Why do Kids get Sever's disease?
Severs Disease has its roots in overuse of the calf muscle, but a child's active bone growth complicates the recovery.
The Achilles tendon (heel cord) pulls on the heel that is in a growing phase, like someone pulling your hair. The constant tugging annoys the bone (scalp) creating a pain in the heel.
This pain typically ascends into the heel cord, and calf muscle of the child as the syndrome worsens. Up to now, the treatment was rest, but for an active child, this can be a source of unhappiness, and hard to enforce.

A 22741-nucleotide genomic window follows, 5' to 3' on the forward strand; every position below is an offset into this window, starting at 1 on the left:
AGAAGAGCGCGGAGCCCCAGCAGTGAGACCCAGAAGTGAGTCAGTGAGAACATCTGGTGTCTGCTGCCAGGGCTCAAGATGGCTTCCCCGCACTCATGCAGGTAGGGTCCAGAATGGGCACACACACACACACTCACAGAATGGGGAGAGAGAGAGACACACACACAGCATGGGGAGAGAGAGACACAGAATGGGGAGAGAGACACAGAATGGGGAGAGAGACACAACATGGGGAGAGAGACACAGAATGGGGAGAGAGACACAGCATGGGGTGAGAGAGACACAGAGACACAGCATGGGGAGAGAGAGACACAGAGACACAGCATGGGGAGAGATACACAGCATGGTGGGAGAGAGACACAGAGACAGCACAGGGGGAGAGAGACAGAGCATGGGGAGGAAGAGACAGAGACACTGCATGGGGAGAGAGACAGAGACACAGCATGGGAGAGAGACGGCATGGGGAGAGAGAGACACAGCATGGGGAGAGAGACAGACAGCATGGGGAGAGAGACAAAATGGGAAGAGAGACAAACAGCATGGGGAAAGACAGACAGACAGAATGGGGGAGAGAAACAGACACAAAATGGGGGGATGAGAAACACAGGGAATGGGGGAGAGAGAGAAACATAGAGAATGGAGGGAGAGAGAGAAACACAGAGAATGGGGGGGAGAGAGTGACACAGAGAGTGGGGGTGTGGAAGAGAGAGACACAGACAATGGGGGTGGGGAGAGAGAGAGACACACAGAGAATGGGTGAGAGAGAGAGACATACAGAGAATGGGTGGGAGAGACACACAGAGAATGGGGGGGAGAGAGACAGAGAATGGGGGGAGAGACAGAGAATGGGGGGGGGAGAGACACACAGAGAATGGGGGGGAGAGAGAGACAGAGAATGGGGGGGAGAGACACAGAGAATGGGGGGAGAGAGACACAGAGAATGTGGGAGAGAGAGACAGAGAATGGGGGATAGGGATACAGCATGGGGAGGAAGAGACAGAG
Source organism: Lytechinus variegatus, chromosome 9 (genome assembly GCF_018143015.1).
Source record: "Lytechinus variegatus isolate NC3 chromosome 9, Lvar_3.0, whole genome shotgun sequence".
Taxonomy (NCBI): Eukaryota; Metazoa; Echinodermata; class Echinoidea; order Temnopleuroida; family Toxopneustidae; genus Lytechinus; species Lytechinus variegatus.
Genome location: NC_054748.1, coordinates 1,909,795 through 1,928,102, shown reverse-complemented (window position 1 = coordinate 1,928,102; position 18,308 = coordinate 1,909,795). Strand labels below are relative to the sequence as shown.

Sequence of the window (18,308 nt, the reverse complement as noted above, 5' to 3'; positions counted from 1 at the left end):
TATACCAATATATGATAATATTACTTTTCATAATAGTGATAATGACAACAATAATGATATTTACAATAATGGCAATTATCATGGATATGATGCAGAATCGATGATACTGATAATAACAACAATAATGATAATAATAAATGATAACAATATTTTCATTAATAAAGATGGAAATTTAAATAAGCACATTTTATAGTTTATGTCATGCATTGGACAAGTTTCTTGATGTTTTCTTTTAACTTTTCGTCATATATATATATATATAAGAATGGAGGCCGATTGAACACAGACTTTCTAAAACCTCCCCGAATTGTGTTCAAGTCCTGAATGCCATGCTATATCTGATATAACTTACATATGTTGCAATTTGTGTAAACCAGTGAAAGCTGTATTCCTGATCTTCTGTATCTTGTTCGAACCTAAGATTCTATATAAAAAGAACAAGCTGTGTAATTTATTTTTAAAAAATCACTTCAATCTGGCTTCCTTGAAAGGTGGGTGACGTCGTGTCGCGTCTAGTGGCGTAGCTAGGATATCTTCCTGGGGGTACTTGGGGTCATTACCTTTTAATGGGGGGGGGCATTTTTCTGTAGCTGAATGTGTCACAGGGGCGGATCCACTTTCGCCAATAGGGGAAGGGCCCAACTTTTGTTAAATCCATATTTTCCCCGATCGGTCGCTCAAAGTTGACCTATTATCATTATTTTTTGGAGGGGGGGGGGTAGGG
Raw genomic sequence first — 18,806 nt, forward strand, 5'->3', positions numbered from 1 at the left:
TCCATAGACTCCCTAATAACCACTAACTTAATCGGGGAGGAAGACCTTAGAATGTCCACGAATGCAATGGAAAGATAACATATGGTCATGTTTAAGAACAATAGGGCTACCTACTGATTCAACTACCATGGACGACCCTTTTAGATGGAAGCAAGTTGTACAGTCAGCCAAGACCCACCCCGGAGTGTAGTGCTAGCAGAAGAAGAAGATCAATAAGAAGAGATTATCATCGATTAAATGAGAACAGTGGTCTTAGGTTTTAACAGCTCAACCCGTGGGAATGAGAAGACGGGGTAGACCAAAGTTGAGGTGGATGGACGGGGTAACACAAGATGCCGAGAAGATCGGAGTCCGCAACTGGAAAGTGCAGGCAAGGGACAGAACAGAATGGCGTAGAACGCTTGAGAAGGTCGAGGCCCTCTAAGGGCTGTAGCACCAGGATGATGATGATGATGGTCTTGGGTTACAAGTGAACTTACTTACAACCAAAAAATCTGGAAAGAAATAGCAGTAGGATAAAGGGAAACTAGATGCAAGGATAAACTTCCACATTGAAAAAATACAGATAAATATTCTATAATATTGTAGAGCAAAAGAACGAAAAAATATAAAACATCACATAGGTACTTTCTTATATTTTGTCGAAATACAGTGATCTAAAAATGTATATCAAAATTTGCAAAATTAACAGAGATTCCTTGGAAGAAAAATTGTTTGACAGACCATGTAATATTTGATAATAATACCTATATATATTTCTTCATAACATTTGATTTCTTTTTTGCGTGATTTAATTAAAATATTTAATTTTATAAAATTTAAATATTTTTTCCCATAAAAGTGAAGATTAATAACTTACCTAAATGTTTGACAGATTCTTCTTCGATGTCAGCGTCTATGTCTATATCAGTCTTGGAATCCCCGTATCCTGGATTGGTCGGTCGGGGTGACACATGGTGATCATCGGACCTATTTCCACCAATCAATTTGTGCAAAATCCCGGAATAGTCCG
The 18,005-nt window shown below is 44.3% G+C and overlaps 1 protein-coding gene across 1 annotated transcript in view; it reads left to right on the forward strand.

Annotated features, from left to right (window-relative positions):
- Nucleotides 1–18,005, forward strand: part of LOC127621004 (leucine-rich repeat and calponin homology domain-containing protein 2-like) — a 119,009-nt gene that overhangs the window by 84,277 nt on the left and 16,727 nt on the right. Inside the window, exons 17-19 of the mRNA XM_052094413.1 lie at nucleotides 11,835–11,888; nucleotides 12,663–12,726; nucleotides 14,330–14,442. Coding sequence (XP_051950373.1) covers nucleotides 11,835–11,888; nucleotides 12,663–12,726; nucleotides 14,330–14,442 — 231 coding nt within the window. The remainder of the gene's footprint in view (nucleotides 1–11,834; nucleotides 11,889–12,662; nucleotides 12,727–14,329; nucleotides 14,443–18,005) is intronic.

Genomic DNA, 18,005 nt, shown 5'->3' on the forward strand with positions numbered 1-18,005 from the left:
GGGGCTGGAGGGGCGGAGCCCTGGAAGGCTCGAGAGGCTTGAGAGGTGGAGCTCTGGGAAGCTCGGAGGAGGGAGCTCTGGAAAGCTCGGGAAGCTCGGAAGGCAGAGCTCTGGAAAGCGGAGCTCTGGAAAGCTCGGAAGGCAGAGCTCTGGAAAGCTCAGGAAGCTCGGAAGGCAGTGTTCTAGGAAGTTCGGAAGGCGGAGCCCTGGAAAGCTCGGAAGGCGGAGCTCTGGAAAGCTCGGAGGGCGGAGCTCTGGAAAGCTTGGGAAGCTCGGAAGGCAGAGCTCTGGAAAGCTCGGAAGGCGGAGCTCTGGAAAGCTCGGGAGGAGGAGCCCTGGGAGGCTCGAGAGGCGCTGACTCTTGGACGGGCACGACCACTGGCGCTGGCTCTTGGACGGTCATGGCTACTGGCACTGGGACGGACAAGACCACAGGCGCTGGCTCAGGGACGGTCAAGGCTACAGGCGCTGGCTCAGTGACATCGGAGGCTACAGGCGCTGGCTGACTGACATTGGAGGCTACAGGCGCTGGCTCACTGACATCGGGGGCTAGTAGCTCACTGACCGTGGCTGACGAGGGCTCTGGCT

The Wimbledon-based Foot Pain Clinic offers an emerging therapy called Shock Wave Therapy, which is a sound-wave therapy and non-electrical.
It can significantly reduce symptoms and on one-month follow-up shows 90% pain relief with the other 10% commonly associated with a tight calf rather than the heel pain.
In the clinical studies, the effectiveness of this therapy on Sever’s disease results have shown significant improvement in more than 80% of suffers.
This ratio of recovery also fits with the results seen by Sever's disease patients that come to the London Foot Pain Clinic.